UPF was determined to be a Hazard Category 2 facility based on the quantity of nuclear material. The project conducted a hazard analysis that was used to develop the safety functions that the safety controls needed to provide. Safety controls were then initially identified based on historical knowledge of existing safety controls at current Y-12 facilities. DOE later performed a systematic analysis of safety functions and controls, which identified additional safety controls. The control set includes a safety-class fire barrier to segment the source term in the Facility. The controls credited as safety-significant include the following:
· Facility structure
· Primary and secondary active confinement systems
· Fire suppression system, including alarms, sprinkler system, plenum deluge system, fire barriers, and the fire water supply
· Glovebox inerting system, including oxygen monitoring and the ability to respond remotely to a loss of inert atmosphere
· Criticality accident alarm system
· Backup power for active safety system
· Material containers for in-process storage
· Pressure relief for process equipment where needed
· High-temperature interlocks on process equipment where needed
· Flame management systems for process equipment where needed
· Phase separators for process equipment with the potential for organic-nitric acid reactions
· Vents for process equipment with the potential for organic-nitric acid reactions
· Seismic isolation of flammable gas lines into the facility
· Shielding for radiography equipment
All credited safety-class and safety-significant controls have been preliminarily identified as being Performance Category 3 for natural phenomena hazards. The project has identified appropriate design criteria for the safety systems, structures, and components, including consensus standards to be used for their design.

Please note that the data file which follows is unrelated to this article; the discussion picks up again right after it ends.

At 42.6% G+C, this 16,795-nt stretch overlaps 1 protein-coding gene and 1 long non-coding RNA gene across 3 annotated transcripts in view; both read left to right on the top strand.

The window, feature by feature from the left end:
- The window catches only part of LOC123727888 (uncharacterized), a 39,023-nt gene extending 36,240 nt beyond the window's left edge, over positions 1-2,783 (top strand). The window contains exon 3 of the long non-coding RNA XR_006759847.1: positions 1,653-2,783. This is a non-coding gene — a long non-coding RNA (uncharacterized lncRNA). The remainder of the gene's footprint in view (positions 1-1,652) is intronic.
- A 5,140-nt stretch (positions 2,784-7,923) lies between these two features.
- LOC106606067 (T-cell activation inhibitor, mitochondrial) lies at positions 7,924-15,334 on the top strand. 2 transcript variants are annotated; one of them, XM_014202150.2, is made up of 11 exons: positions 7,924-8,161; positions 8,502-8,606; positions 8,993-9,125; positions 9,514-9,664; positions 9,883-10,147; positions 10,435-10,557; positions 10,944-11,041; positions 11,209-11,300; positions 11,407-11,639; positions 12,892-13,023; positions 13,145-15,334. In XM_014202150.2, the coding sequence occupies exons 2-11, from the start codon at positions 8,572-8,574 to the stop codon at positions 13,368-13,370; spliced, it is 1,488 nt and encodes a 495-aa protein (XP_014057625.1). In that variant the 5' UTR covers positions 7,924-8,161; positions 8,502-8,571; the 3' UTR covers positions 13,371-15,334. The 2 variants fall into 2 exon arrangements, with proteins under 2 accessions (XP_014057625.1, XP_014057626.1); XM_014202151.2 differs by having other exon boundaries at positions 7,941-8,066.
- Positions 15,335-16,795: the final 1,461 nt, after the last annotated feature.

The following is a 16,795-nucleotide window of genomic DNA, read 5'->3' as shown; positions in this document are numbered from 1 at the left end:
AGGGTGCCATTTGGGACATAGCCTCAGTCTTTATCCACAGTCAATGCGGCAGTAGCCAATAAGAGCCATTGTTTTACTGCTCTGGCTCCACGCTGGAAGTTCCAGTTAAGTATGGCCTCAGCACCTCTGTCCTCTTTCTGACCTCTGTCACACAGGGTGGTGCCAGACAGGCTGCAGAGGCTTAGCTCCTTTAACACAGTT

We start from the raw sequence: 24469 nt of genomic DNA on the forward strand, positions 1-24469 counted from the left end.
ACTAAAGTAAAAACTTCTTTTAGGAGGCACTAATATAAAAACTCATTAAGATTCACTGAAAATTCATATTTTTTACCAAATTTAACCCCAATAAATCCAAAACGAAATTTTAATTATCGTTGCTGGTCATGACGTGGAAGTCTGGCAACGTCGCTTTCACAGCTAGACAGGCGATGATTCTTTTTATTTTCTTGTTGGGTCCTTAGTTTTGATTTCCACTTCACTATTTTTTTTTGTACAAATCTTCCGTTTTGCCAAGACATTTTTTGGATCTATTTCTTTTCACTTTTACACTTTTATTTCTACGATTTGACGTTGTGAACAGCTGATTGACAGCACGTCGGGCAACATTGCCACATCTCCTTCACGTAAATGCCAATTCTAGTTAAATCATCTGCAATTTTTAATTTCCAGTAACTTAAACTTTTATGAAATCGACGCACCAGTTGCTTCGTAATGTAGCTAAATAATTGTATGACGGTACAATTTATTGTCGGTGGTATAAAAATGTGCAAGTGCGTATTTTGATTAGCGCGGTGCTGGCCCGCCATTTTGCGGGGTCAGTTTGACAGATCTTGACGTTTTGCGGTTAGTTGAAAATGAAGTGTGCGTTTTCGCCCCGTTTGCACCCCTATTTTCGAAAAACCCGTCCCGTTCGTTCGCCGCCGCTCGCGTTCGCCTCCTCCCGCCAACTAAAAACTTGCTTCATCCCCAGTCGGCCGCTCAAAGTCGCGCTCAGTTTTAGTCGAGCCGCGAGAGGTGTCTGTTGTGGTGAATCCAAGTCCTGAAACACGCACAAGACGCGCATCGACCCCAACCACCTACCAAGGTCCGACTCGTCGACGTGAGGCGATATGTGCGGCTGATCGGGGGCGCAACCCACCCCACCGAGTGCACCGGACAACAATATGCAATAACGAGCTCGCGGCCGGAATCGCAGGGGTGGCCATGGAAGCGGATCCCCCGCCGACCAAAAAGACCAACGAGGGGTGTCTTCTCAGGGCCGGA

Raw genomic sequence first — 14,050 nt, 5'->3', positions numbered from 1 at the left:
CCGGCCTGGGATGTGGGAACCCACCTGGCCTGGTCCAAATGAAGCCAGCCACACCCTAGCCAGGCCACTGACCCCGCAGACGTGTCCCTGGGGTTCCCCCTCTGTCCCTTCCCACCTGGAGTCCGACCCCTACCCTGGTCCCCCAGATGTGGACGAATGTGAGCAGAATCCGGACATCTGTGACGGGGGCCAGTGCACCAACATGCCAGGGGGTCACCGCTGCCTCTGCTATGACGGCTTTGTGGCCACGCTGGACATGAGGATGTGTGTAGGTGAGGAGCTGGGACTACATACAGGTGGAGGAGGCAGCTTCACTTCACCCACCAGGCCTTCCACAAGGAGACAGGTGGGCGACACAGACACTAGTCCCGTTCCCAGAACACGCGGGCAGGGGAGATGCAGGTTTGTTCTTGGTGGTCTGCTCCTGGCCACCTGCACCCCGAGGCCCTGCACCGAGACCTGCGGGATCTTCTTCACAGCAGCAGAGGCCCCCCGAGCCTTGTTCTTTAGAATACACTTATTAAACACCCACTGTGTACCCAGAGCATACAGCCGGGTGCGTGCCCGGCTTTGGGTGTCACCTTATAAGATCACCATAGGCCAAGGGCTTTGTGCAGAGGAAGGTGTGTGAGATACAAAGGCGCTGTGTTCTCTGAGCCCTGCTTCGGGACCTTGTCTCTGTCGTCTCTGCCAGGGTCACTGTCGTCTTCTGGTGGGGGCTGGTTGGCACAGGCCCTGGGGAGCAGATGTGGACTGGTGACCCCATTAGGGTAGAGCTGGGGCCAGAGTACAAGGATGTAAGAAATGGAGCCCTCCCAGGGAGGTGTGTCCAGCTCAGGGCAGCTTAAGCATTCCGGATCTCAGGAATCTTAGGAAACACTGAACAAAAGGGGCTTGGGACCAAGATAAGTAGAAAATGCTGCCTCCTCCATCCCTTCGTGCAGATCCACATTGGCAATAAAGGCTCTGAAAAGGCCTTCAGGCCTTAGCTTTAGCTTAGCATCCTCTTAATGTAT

The project risk management plan encompasses standard risks expected on major design and construction projects. As the project incorporated the expectations of the draft DOE standard on integrating safety into design, the assumptions made in developing the safety basis have been captured as specific risks. The risks associated with issues identified by the Board are also captured. In its safety evaluation report, DOE questioned the adequacy of project contingency funds assigned to the risks associated with the confinement ventilation approach and bulk chemical storage.
The project acquisition strategy calls for issuing three architect-engineer design contracts—for mechanical process systems, chemical process systems, and the facility. The current site contractor, BWXT, will handle project integration, requirements management, design configuration management, and safety basis development. To provide real-time integration of the design efforts, BWXT plans to collocate design personnel in one facility in the Oak Ridge area. Subsequent independent contracts for construction will be issued following the completion of the final design stage.
DOE currently has a Federal Project Director, who is assisted by a team of part-time personnel. This level of staffing may not be sufficient to provide appropriate technical oversight of a project of this size. Of particular concern is the ability to adequately oversee and review the process design and safety basis development, which has been covered by two part-time individuals. DOE has developed plans to add three dedicated personnel to the project team by the start of fiscal year 2008 to increase the oversight of the project. The project is in the process of developing a detailed staffing plan.
The Project Execution Plan comprehensively identifies the types of reviews that are expected to be conducted during the life of the project. However, little detail is given for the design reviews that evaluate whether safety is being integrated as early as possible throughout each phase of the project life. The development of additional detail on the number, scope, and scheduling of these reviews is expected in the first year of preliminary design.
The project has developed planning for the startup, transition to operations, and commissioning of UPF. It should be noted that DOE’s Technical Independent Project Review Team identified that the cost and schedule for these activities appear to be low based on recent experience with other DOE projects and commercial experience.